Thanks to its translucent body close in appearance to a related species, the Danionella cerebrum had been able to hide in plain sight.
Scientists identify and name new fish species around the globe practically every week. Some turn up in unlikely places, and others display unusual characteristics and behaviors. But it’s rare for an unidentified and unnamed fish to have played an important role in scientific research for several years before being officially identified and named.
Kevin Conway, associate professor in the Department of Ecology and Conservation Biology and curator of fishes at the Biodiversity Research and Teaching Collections in the College of Agriculture and Life Sciences at Texas A&M University is among a team of three international scientists from Germany, Switzerland and the U.S. who have discovered and classified a fish that has been swimming in the tanks of neuroscientists for years.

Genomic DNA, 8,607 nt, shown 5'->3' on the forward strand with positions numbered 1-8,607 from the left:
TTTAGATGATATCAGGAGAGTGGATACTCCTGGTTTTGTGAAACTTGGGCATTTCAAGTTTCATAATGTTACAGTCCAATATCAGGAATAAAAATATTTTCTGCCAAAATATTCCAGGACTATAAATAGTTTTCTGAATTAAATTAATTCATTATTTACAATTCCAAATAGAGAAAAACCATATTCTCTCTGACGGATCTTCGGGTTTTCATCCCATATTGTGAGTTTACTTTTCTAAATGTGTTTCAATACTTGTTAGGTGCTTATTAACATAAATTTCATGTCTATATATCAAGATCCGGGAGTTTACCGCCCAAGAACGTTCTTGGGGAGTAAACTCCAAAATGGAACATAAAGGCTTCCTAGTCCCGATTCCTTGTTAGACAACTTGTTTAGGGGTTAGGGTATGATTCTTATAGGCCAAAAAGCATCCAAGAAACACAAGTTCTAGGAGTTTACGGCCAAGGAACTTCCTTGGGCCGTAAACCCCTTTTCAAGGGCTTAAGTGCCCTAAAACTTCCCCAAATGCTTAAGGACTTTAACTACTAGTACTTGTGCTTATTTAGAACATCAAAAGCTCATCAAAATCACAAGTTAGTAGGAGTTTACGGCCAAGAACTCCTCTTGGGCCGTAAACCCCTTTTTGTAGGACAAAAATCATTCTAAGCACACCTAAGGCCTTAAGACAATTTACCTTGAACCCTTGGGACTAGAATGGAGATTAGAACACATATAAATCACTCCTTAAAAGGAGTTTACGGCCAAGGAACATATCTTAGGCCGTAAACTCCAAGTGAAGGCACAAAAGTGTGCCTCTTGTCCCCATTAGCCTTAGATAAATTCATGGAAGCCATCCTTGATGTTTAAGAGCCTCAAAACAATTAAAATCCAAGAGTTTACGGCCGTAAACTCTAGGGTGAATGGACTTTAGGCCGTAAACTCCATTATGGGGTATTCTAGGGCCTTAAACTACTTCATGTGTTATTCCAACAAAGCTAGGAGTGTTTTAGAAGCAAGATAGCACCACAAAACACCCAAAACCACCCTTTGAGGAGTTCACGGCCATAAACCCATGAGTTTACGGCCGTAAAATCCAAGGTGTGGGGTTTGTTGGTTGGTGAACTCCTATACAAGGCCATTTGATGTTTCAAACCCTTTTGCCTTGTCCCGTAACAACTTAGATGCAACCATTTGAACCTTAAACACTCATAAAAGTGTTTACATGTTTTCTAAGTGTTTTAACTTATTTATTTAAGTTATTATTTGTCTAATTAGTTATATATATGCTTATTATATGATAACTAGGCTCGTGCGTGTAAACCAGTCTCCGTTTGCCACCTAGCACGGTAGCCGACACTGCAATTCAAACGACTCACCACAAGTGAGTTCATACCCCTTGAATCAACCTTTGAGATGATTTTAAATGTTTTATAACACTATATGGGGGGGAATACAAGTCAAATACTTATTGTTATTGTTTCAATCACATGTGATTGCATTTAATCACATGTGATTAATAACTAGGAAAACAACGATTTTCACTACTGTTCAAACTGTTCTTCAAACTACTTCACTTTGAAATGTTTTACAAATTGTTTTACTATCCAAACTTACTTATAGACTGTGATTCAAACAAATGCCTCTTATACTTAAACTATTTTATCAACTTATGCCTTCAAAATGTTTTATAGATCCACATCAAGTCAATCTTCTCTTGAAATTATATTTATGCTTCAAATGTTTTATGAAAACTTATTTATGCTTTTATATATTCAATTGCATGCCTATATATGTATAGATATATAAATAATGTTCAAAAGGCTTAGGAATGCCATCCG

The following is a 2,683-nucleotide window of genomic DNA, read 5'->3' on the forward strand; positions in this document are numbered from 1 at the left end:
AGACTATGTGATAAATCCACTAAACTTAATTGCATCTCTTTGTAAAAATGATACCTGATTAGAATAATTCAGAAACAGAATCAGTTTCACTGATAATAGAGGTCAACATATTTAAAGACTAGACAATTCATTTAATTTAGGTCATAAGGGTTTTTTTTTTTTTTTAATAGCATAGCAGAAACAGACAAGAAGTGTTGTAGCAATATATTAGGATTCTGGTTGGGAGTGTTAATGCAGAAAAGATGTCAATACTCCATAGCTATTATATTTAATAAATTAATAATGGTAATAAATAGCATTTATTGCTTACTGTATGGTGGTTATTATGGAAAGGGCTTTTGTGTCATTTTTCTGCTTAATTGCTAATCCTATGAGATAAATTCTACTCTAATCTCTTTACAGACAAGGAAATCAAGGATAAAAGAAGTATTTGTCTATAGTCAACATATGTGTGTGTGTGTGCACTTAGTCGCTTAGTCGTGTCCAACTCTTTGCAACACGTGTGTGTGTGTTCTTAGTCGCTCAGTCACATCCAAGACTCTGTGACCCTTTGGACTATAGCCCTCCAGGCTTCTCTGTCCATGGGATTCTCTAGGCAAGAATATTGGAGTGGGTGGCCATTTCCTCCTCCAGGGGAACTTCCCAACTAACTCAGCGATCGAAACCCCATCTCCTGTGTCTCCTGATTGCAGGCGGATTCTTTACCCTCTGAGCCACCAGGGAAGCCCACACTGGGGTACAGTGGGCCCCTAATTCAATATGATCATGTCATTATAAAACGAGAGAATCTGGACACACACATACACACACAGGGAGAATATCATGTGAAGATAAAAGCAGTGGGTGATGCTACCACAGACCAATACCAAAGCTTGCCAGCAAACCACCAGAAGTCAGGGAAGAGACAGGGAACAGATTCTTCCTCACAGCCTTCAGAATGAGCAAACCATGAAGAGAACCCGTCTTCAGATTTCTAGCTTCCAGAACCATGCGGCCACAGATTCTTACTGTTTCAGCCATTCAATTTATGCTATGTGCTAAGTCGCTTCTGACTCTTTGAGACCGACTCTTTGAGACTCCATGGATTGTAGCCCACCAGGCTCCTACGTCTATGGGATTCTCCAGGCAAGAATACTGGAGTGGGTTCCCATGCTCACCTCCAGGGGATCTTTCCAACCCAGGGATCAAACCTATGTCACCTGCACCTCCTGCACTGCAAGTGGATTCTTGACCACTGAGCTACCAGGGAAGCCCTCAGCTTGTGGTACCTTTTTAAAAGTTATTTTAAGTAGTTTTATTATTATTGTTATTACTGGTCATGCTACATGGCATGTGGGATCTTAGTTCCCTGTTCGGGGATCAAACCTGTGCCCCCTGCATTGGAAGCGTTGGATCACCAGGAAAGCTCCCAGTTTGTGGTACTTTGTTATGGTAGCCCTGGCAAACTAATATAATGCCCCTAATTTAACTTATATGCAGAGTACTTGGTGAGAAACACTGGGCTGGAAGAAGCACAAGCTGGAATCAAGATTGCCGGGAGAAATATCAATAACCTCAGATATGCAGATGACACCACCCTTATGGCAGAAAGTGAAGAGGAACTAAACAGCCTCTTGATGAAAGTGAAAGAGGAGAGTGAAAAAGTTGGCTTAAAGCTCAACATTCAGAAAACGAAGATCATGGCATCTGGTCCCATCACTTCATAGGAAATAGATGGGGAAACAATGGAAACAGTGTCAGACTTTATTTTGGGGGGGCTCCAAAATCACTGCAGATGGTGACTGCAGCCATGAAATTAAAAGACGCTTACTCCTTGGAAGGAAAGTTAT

Danionella cerebrum is the newly described species with an open skull roof and small brain that is easily studied in situ at the cellular level under a microscope.
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